Written by Meaghan Timko // Edited by Chelsea DuDeVoire
A person who plays a minor part in a large organization, activity, etc.
"He's just a small cog in the financial department."
I have lived in a space that demanded too much of me for a really long time. I believed that if I was not giving it my all or sacrificing myself in some way, it wasn't enough; my efforts were meaningless. These sentiments - although they came from the right place - caused me to crumble. Actually, they caused me to implode.
Some time last year, I realized the erosion that is my purpose. During that time, two people - one of whom was very important to me - left this world. One without notice, and one with great pain. These events caused me to heavily reflect on a lot of things, and left me with a simple yet profound truth: I am a cog. I will always be a cog. I was put here for a reason, and at some point, I sailed so far way that I couldn't chart a path back.
Hear me, out friends: Cogs are not meant for great things. Cogs are meant for important things.
During this particularly grey season of my life, the amount of soul-searching I experienced was exponential. I’ll spare you the details of tear shed and let you know that not once did I reach some personal epiphany that steered me in a different direction. In fact, the opposite happened. Many a sign were posted on my path that said, “seek truth, not significance”. I did not listen, nor did I see. I believed a lie.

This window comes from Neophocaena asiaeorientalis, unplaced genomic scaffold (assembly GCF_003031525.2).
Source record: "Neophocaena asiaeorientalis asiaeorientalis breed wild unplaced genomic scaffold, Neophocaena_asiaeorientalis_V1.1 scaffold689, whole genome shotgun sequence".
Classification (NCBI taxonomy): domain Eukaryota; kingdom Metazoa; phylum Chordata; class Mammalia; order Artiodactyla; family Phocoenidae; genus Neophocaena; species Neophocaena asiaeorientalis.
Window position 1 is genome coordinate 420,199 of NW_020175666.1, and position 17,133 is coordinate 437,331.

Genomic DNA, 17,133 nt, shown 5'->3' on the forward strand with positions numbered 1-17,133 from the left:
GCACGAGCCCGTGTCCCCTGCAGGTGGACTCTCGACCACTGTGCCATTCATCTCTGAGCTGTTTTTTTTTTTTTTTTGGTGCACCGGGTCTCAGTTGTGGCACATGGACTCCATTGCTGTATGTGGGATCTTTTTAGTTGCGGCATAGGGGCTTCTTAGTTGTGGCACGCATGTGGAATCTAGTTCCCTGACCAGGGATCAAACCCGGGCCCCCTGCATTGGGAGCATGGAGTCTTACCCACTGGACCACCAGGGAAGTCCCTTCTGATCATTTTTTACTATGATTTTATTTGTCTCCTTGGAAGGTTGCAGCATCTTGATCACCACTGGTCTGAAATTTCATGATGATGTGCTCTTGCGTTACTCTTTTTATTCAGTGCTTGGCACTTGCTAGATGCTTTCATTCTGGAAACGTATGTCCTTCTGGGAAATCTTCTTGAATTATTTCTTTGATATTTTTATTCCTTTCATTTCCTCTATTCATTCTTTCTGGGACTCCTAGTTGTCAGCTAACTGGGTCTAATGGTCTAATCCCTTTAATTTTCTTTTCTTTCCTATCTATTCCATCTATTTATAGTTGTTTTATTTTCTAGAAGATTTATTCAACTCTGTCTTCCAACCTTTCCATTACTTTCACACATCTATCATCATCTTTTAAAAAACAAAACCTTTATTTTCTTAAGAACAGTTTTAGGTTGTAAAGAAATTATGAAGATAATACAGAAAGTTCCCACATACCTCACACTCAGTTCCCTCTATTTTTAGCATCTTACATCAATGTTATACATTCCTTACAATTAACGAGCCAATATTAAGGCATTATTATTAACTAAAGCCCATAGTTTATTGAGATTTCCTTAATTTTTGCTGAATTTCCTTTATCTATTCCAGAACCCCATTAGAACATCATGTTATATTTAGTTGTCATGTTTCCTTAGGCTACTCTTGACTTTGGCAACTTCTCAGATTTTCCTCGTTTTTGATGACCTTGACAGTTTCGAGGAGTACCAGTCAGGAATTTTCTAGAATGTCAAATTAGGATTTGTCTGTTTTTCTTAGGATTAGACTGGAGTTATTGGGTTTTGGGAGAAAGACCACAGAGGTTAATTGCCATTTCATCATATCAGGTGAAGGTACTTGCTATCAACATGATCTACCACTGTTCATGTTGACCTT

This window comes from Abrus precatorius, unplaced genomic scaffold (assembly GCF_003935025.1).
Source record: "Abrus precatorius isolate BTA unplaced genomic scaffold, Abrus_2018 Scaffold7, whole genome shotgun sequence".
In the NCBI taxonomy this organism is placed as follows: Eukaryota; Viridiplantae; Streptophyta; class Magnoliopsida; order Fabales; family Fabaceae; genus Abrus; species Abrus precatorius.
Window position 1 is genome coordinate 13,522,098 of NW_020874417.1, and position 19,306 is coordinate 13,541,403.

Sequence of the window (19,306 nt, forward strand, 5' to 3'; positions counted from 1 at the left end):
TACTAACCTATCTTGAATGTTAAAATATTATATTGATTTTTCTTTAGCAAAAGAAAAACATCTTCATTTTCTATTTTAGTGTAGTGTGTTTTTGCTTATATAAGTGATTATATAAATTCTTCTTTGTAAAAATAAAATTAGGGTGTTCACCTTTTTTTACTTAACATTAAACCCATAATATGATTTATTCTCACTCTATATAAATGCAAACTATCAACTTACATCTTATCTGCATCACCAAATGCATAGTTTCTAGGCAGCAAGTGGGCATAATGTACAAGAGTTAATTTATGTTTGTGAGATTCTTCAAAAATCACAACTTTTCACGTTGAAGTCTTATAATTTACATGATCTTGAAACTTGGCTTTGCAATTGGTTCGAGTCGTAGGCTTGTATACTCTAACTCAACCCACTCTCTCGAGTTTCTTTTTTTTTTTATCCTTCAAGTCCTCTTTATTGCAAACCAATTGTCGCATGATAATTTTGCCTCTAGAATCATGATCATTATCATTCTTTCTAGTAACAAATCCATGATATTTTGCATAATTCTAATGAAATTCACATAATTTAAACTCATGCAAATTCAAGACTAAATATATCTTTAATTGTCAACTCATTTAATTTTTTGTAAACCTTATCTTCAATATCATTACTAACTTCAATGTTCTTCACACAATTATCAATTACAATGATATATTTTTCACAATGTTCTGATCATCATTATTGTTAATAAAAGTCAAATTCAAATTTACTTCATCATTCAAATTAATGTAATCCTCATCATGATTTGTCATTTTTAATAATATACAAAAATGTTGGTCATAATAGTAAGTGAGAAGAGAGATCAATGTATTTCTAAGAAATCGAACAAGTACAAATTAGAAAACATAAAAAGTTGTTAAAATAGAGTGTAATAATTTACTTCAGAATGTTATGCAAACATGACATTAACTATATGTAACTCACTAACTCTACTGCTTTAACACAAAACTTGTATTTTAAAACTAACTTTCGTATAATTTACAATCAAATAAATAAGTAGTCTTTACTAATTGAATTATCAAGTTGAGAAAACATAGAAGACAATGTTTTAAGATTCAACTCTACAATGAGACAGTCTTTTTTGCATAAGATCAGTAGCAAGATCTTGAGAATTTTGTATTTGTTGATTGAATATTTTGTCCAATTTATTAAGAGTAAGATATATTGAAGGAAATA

Until one day, I found myself answering a particular question: “What is your biggest accomplishment?” It was a free answer, and I had all the time in the world to submit my truth. I could not muster the words. I looked for days, for WEEKS, at this question.
I didn’t have a biggest accomplishment. I had a most important accomplishment. These are two very different things. So this is what I answered:
“In all honesty, my line of work does not yield awards and recognition that comes in the form of notable mention or a beautiful plaque. I would say that every new word spoken by a child I work with, each parent who finally feels they are not alone, every wayward situation I help steer back to center - that is my award. My office walls are decorated with the art and the smiling faces of children I work with each day. That, to me, is my greatest achievement.”
At that moment, I finally felt it. I am a cog. A small piece of a bigger thing that turns in time and rhythm with the cogs around me. A beautiful symphony of small notes that come together to make something important. When I finally heard this - when I listened - I knew I was going to be okay.
So here I sit today, serene in the truth that is my purpose: turn in time, act in truth with those around you, and create something beautiful to leave behind in this world.
If you are in doubt of yourself, know that you are important, cog. The world needs you.
You will be okay.
Meaghan Timko is the President and owner of Prime Behavior Analysts located in Marietta, Georgia. She has spent her entire career serving others as a behavior analyst and advocate for those in need, and as a voice for children and families affected by autism. Meaghan serves on the board of directors for Autism Speaks Georgia and is involved with community efforts to raise awareness of autism, special needs, and educational issues. You can reach her at Meaghan@primebehavior.com.